TranslateMedia Boss on Brexit, Clients, and Why Many Translators Will Soon Be Editors

London-based language service provider TranslateMedia reported an 8.5% increase in revenue and an operating profit margin of 10.6% for the full year ended March 31, 2017 compared to a year ago.

In a regulatory filing on November 9, 2017, the company posted GBP 7.49m (USD 9.9m) in revenue and GBP 0.79m (USD 1.05m) in operating profit for the period. This marks an increase on both the top and bottom line compared to the same period in 2015/16, when the company generated revenue of GBP 6.8m (USD 9.1m) and an operating profit of GBP 0.25m (USD 5.02m) in 2016.

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Discussing the results with Slator, Rupert Evans, TranslateMedia’s Managing Director, attributes the uptick in revenue to the growth of two big clients, one or two good client wins, and “keeping clients happy.” Evans was unable to reveal the names of the clients or provide details of the big wins for the year.

“If I had to pick one thing that went very well for us in that year, it was teamwork. People wanted to listen to each other and help each other,” he said. “Sometimes I think that a translation agency is about getting lots of things right pipeline management, commercial arrangements, technical handling of the files, making sure the right translators are available and properly briefed, and so forth. Everyone has a critical role to play.”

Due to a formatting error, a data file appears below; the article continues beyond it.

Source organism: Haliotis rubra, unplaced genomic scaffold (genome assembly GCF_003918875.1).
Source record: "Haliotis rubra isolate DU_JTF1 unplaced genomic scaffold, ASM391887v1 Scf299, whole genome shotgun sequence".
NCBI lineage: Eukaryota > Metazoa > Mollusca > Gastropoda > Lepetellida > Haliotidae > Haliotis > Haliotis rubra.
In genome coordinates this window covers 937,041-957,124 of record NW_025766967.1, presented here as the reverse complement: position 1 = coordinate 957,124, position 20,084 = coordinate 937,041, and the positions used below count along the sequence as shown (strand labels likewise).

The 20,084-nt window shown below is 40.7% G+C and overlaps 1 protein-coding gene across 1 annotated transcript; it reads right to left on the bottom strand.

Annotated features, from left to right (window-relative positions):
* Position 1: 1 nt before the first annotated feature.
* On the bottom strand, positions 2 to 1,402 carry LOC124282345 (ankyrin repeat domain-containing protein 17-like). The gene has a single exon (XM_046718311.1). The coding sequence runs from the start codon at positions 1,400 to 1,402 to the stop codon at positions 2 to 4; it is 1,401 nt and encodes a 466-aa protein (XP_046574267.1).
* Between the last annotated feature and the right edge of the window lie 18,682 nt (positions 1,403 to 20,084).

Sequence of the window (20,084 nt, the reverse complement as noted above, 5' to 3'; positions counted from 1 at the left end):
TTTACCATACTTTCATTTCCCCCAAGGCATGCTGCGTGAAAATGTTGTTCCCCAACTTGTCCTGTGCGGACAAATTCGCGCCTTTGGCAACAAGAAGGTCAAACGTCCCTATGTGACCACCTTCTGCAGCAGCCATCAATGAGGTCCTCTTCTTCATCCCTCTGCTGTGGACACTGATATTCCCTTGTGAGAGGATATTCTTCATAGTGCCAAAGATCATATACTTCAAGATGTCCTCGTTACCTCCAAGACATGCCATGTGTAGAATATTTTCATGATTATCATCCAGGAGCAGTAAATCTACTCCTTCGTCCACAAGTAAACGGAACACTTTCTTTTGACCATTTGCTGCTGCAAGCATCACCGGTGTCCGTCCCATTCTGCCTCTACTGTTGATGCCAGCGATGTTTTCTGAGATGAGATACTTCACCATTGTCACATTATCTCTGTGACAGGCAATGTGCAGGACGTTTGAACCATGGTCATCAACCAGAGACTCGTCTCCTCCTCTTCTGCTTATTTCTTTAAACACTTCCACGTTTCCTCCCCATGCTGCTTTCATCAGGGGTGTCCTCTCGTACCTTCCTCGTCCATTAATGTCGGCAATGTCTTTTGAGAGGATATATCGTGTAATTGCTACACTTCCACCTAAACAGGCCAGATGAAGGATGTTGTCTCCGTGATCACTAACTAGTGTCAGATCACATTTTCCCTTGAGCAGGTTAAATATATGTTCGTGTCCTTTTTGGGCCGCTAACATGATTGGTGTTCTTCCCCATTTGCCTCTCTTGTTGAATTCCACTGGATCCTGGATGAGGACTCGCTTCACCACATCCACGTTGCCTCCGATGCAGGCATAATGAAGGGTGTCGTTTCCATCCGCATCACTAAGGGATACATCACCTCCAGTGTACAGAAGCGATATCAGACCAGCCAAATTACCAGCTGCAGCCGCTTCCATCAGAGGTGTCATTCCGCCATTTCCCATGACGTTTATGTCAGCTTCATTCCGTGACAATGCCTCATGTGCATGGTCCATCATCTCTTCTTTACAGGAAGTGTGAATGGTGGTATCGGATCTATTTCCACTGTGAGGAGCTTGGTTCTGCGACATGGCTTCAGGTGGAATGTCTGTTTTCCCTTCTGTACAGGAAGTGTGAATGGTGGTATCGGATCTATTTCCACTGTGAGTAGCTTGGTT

Evans disclosed that there hasn’t been a shift in client verticals in the past 12 to 18 months and he projects the demand for the company’s core verticals to be “broadly more of the same.”

However, he sees consumer spending and confidence having an impact on the language services business in time, though he believes other trends are more important in the short term such as recent interest in “smart” consumer electronics.

On Brexit

The TranslateMedia chief told Slator in an interview in 2016 right after the Brexit vote that its effect on the pound is “unwelcome.” Asked to comment on the matter now, he said they’ve noticed uncertainty affecting some of their clients’ planning and slowing spend.

“We oppose Brexit tooth and nail” — Rupert Evans, Managing Director, TranslateMedia

“Currently, [the] weak sterling is not hurting us. However, we oppose Brexit tooth and nail,” he added. “[The] last time we spoke, Brexit was a cloud on the horizon. It’s getting closer. It looks bigger. And, I can’t see even a hint of a silver lining.”

On Neural MT

On neural machine translation, he said he believes it has reached a tipping point where well trained neural MT engines have a much wider application than even in the recent past. “After being so long ‘in the pot,’ the quality gap has fairly suddenly narrowed and the world is changing,” he said.

“In more and more cases, translators will be asked to act more as editors”

Evans’ prediction is that neural MT will change the role of translators. “For the foreseeable future, high-end creative translation will be exclusively human. But, in more and more cases, translators will be asked to act more as editors rather than doing the work from scratch.”

Eden Estopace

IT journalist and Online Editor at Slator. Loves books, movies, and gadgets; writes for a living, but codes for fun.